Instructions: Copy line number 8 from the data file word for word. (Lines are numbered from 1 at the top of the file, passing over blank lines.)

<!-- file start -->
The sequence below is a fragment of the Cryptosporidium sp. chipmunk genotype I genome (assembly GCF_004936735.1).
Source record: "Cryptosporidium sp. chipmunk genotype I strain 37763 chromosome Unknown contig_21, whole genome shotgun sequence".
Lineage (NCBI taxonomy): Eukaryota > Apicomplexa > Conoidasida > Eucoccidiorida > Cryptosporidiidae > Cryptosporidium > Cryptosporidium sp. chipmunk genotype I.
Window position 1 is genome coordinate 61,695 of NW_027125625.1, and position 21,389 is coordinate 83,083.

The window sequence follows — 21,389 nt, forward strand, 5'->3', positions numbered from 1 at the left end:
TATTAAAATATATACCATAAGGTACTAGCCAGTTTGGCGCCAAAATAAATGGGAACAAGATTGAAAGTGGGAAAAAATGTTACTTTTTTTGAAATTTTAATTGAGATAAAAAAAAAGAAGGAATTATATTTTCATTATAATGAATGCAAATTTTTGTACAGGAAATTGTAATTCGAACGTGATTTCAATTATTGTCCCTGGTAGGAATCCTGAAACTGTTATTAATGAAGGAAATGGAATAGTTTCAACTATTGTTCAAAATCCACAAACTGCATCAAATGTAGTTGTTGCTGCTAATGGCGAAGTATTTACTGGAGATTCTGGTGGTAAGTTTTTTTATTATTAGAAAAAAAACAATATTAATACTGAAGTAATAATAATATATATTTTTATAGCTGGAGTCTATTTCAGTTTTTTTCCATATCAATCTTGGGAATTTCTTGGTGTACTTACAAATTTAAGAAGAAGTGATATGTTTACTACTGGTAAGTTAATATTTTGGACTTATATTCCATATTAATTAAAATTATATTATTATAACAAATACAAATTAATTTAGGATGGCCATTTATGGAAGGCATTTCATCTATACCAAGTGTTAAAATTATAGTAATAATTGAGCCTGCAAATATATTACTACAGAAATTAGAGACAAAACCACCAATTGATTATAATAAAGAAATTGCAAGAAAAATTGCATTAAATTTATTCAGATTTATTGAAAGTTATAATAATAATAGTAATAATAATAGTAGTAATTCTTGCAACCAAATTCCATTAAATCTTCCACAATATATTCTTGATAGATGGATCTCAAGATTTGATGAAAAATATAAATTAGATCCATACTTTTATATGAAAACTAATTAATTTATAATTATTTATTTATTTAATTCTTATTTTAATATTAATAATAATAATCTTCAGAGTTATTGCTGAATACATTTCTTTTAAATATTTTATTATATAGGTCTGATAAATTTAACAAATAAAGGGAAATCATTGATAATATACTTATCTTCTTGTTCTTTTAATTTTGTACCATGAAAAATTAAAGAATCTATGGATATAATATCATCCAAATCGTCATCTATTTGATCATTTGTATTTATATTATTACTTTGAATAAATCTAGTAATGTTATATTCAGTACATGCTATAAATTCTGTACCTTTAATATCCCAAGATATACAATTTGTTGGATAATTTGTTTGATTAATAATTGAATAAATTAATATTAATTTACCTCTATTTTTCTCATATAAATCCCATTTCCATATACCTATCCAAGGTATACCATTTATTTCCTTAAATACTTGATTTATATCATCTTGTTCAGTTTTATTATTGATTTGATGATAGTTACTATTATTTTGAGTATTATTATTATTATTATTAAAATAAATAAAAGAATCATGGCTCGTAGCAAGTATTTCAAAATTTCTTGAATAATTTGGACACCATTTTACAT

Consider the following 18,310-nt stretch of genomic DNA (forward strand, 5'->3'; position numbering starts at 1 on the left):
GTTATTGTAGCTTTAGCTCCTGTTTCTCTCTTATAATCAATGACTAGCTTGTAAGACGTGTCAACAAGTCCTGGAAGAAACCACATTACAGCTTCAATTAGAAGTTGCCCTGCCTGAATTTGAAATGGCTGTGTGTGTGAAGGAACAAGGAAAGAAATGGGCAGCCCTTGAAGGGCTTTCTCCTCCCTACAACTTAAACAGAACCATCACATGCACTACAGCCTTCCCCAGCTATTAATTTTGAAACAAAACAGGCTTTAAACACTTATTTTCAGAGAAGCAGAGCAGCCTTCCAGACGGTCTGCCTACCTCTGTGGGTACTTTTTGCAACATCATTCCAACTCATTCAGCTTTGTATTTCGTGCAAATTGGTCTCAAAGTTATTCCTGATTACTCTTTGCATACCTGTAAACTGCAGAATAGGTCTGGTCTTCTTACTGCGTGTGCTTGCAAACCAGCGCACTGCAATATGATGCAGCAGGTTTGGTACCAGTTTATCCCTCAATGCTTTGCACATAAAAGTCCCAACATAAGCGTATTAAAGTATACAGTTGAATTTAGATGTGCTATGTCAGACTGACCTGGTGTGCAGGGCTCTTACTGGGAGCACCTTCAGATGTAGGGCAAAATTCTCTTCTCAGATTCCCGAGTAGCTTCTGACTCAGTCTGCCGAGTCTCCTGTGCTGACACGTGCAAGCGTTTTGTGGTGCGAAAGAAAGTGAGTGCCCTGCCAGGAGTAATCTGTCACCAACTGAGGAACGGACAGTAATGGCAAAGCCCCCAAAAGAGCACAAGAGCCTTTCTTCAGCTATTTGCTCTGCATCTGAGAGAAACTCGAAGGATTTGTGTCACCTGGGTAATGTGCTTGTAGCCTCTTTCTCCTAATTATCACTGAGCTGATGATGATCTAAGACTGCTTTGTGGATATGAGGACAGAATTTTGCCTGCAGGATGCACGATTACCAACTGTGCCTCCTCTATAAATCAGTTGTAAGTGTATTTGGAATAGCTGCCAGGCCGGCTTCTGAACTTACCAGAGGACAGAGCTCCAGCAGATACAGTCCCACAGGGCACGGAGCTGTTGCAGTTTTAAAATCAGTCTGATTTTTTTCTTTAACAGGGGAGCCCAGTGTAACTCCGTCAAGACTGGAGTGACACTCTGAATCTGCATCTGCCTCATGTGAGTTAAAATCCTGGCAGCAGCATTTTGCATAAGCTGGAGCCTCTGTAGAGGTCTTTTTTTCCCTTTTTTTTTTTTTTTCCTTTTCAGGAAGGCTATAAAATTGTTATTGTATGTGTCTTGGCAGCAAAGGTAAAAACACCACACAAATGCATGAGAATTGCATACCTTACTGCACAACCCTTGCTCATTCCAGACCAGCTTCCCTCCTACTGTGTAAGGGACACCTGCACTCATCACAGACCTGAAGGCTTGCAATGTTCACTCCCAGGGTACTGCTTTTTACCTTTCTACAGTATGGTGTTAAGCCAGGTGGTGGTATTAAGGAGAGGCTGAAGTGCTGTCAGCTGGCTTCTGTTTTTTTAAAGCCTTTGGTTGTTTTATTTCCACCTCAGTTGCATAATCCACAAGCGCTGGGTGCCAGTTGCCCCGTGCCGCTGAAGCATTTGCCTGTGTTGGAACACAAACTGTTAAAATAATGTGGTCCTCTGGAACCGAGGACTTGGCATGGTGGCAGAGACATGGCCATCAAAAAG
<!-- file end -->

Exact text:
GTTATTGTAGCTTTAGCTCCTGTTTCTCTCTTATAATCAATGACTAGCTTGTAAGACGTGTCAACAAGTCCTGGAAGAAACCACATTACAGCTTCAATTAGAAGTTGCCCTGCCTGAATTTGAAATGGCTGTGTGTGTGAAGGAACAAGGAAAGAAATGGGCAGCCCTTGAAGGGCTTTCTCCTCCCTACAACTTAAACAGAACCATCACATGCACTACAGCCTTCCCCAGCTATTAATTTTGAAACAAAACAGGCTTTAAACACTTATTTTCAGAGAAGCAGAGCAGCCTTCCAGACGGTCTGCCTACCTCTGTGGGTACTTTTTGCAACATCATTCCAACTCATTCAGCTTTGTATTTCGTGCAAATTGGTCTCAAAGTTATTCCTGATTACTCTTTGCATACCTGTAAACTGCAGAATAGGTCTGGTCTTCTTACTGCGTGTGCTTGCAAACCAGCGCACTGCAATATGATGCAGCAGGTTTGGTACCAGTTTATCCCTCAATGCTTTGCACATAAAAGTCCCAACATAAGCGTATTAAAGTATACAGTTGAATTTAGATGTGCTATGTCAGACTGACCTGGTGTGCAGGGCTCTTACTGGGAGCACCTTCAGATGTAGGGCAAAATTCTCTTCTCAGATTCCCGAGTAGCTTCTGACTCAGTCTGCCGAGTCTCCTGTGCTGACACGTGCAAGCGTTTTGTGGTGCGAAAGAAAGTGAGTGCCCTGCCAGGAGTAATCTGTCACCAACTGAGGAACGGACAGTAATGGCAAAGCCCCCAAAAGAGCACAAGAGCCTTTCTTCAGCTATTTGCTCTGCATCTGAGAGAAACTCGAAGGATTTGTGTCACCTGGGTAATGTGCTTGTAGCCTCTTTCTCCTAATTATCACTGAGCTGATGATGATCTAAGACTGCTTTGTGGATATGAGGACAGAATTTTGCCTGCAGGATGCACGATTACCAACTGTGCCTCCTCTATAAATCAGTTGTAAGTGTATTTGGAATAGCTGCCAGGCCGGCTTCTGAACTTACCAGAGGACAGAGCTCCAGCAGATACAGTCCCACAGGGCACGGAGCTGTTGCAGTTTTAAAATCAGTCTGATTTTTTTCTTTAACAGGGGAGCCCAGTGTAACTCCGTCAAGACTGGAGTGACACTCTGAATCTGCATCTGCCTCATGTGAGTTAAAATCCTGGCAGCAGCATTTTGCATAAGCTGGAGCCTCTGTAGAGGTCTTTTTTTCCCTTTTTTTTTTTTTTTCCTTTTCAGGAAGGCTATAAAATTGTTATTGTATGTGTCTTGGCAGCAAAGGTAAAAACACCACACAAATGCATGAGAATTGCATACCTTACTGCACAACCCTTGCTCATTCCAGACCAGCTTCCCTCCTACTGTGTAAGGGACACCTGCACTCATCACAGACCTGAAGGCTTGCAATGTTCACTCCCAGGGTACTGCTTTTTACCTTTCTACAGTATGGTGTTAAGCCAGGTGGTGGTATTAAGGAGAGGCTGAAGTGCTGTCAGCTGGCTTCTGTTTTTTTAAAGCCTTTGGTTGTTTTATTTCCACCTCAGTTGCATAATCCACAAGCGCTGGGTGCCAGTTGCCCCGTGCCGCTGAAGCATTTGCCTGTGTTGGAACACAAACTGTTAAAATAATGTGGTCCTCTGGAACCGAGGACTTGGCATGGTGGCAGAGACATGGCCATCAAAAAG